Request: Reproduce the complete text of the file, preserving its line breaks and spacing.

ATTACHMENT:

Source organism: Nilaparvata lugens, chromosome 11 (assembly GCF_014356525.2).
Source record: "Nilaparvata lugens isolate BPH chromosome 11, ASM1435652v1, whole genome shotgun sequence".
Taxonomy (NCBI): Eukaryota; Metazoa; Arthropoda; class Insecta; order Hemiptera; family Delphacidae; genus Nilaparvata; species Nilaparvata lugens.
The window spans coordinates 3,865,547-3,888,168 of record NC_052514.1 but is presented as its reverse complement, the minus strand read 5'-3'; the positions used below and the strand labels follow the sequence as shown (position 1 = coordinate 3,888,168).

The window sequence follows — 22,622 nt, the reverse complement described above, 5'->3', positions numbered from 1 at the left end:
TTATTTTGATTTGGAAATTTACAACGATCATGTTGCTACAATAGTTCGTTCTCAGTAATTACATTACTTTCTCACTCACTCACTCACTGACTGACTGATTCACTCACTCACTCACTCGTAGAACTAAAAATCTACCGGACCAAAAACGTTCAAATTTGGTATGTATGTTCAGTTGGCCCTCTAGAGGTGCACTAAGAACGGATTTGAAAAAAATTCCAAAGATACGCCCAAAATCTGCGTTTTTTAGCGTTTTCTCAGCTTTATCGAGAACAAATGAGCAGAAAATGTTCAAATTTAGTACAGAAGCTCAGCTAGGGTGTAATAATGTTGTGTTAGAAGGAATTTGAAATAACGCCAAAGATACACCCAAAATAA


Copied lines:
Source organism: Nilaparvata lugens, chromosome 11 (assembly GCF_014356525.2).
Source record: "Nilaparvata lugens isolate BPH chromosome 11, ASM1435652v1, whole genome shotgun sequence".
Taxonomy (NCBI): Eukaryota; Metazoa; Arthropoda; class Insecta; order Hemiptera; family Delphacidae; genus Nilaparvata; species Nilaparvata lugens.
The window spans coordinates 3,865,547-3,888,168 of record NC_052514.1 but is presented as its reverse complement, the minus strand read 5'-3'; the positions used below and the strand labels follow the sequence as shown (position 1 = coordinate 3,888,168).

The window sequence follows — 22,622 nt, the reverse complement described above, 5'->3', positions numbered from 1 at the left end:
TTATTTTGATTTGGAAATTTACAACGATCATGTTGCTACAATAGTTCGTTCTCAGTAATTACATTACTTTCTCACTCACTCACTCACTGACTGACTGATTCACTCACTCACTCACTCGTAGAACTAAAAATCTACCGGACCAAAAACGTTCAAATTTGGTATGTATGTTCAGTTGGCCCTCTAGAGGTGCACTAAGAACGGATTTGAAAAAAATTCCAAAGATACGCCCAAAATCTGCGTTTTTTAGCGTTTTCTCAGCTTTATCGAGAACAAATGAGCAGAAAATGTTCAAATTTAGTACAGAAGCTCAGCTAGGGTGTAATAATGTTGTGTTAGAAGGAATTTGAAATAACGCCAAAGATACACCCAAAATAA